On the horizon: I still plan to critique seven consecutive issues of new The Sacramento Bee. I forgot to pick up the last Saturday issue. I'll write my first post starting Tuesday. Also, I'll launch a weekly feature called MySpace Monday, where'll I'll give tips on how journalists can use MySpace for researching and reporting. Facebook Friday is not currently in the works.
Ten university student newspapers accepted the advertisement. Student newspapers at UW-La Crosse, UW-Stout and Marquette University in Milwaukee did not.
I respect the decision by the three newspaper editors to deny publication of the ad. It contains false information. The morning after pill does not cause "chemical abortion." Plan B and RU-486 (the abortion pill) are not the same. Plan B, which must be used within 72 hours after intercourse, stops the release of the egg. The abortion pill, which can be used later in a pregnancy, causes the uterus to empty. Two pills for two separate scenarios leading to two outcomes.
Student editors are responsible for all content that makes its way to print, either in stories or in advertisements. Advertisements may be rejected, as long as students make the decision to do so. The 1997 federal appeals case, Yeo v. Town of Lexington, upheld this right and ruled against a man who sued a school district after student editors at a high school newspaper and yearbook rejected an advertisement promoting abstinence.
Advertisements are often the last thing student editors want to deal with. As an editor, you'll likely be confronted with ad problems. Administrators will be unhappy with ads from bars. Pro-life and pro-choice groups will be unhappy if their ads appear next to each other. Women's groups won't like ads with women in bikinis. Don't get me started on sex toy ads. It's probably best not to run them in the orientation issue.
Student editors: take a little time to see what ads are coming in. Ask questions. Learn about what ads are on the horizon. Don't let yourself be surprised. Allow time to prepare a defense for anything that might generation criticism. It's better than being caught with your pants down... especially on spring break.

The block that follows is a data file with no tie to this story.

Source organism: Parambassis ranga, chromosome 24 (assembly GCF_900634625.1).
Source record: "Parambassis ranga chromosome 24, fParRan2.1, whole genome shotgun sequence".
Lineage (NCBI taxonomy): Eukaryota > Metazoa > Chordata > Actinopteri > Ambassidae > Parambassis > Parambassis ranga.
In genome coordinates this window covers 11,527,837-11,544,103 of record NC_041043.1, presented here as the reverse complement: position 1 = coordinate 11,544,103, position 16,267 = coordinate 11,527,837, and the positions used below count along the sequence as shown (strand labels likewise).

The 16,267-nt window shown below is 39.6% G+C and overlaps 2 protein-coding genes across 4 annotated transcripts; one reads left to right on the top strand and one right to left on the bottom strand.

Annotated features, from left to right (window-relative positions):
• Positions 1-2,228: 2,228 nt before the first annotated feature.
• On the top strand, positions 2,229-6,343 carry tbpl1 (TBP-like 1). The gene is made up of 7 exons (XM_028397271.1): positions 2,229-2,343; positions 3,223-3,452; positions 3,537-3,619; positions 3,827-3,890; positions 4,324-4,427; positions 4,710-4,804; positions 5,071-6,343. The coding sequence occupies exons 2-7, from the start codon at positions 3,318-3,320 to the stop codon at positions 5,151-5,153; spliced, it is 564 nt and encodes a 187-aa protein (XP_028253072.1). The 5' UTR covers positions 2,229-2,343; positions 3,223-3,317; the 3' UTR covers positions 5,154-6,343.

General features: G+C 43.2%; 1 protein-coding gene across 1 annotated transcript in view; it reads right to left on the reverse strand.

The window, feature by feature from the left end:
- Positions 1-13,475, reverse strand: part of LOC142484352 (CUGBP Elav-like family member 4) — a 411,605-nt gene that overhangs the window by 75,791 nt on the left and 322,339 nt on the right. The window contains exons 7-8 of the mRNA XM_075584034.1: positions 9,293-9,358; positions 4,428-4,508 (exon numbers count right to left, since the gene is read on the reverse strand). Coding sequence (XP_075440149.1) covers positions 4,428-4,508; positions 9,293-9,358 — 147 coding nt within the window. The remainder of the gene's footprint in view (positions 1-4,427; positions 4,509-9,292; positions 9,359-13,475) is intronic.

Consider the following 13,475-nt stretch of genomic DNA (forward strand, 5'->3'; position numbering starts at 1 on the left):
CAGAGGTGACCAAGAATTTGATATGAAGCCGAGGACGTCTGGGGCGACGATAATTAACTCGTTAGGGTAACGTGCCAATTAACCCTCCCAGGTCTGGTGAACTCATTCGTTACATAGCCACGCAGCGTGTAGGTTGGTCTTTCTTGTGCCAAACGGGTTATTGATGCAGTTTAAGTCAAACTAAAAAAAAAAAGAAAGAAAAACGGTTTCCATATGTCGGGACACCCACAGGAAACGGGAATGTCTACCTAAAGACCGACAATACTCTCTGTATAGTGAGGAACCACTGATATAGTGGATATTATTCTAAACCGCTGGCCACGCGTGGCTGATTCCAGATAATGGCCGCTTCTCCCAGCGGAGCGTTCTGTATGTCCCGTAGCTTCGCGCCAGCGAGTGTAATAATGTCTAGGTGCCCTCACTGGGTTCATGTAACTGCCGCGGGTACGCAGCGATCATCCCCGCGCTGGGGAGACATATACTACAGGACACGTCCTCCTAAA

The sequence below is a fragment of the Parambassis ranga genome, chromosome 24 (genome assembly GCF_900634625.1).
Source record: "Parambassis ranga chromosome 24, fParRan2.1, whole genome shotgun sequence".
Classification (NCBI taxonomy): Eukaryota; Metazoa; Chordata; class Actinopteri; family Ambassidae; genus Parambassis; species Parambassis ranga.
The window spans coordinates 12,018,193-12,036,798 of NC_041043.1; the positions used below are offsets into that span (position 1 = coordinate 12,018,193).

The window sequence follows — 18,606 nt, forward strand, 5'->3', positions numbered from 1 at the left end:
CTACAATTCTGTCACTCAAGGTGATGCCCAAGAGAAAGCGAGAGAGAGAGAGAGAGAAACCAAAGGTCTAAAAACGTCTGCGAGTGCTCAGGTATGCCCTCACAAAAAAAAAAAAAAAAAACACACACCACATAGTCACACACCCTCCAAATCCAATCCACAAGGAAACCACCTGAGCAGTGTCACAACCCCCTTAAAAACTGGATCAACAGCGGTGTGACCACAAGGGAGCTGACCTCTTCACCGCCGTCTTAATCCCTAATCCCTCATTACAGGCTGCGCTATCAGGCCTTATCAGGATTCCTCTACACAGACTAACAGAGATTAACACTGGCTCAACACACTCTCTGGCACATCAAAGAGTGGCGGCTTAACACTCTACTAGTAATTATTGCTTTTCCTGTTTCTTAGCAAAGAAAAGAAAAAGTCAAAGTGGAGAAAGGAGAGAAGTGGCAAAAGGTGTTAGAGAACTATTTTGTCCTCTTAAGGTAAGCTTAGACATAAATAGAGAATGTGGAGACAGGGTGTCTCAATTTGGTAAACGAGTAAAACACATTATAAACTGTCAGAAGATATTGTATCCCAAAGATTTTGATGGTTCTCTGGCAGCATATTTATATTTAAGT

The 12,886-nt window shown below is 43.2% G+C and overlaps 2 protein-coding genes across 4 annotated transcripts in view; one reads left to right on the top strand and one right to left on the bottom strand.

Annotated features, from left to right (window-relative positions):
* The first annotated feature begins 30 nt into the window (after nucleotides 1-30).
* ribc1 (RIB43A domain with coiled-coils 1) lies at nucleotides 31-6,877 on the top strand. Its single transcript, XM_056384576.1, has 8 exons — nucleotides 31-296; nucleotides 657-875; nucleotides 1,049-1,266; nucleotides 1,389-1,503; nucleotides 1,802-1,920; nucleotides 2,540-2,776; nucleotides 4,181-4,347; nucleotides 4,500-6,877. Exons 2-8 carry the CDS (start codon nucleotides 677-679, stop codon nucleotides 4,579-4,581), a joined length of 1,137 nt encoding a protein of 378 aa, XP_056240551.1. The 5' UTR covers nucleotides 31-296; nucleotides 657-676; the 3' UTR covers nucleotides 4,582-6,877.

"You are killing the paper," Jarvis wrote. "You might as well just burn the place down. You’re setting a match to it. This is insane. Even the slowest, most curmudgeonly, most backward in your dying, suffering industry would not be this stupid anymore. They know that the internet is the present and the future and the paper is the past. Protecting the past is no strategy for the future. It is suicide. It is murder. You should be ashamed of yourselves."
I had to include to the long quote. Such venom. Such passion. I love it.
Yelvington is most concerned with a publication giving priority to one medium over another.
"It's entirely possible that the print and online components might be completely different with some parts being print-only," Yelvington wrote. "But you can't do that if you regard one medium as yours and the other as theirs. And that's the real problem with the Leary's memo."
The memo scares me, yet it doesn't surprise me. I'm not sure how it will change how the newspaper operates after reading a Q&A with Executive Editor Chris Newsom at the Philadelphia Inquirer.
I think newspapers need to find appropriate publication times with all stories. I think a lot readers check out newspaper Web sites around noon and near bedtime. People seem to be more willing to sit with a longer article at these times. Holding investigative pieces wouldn't be out of step with reader trends.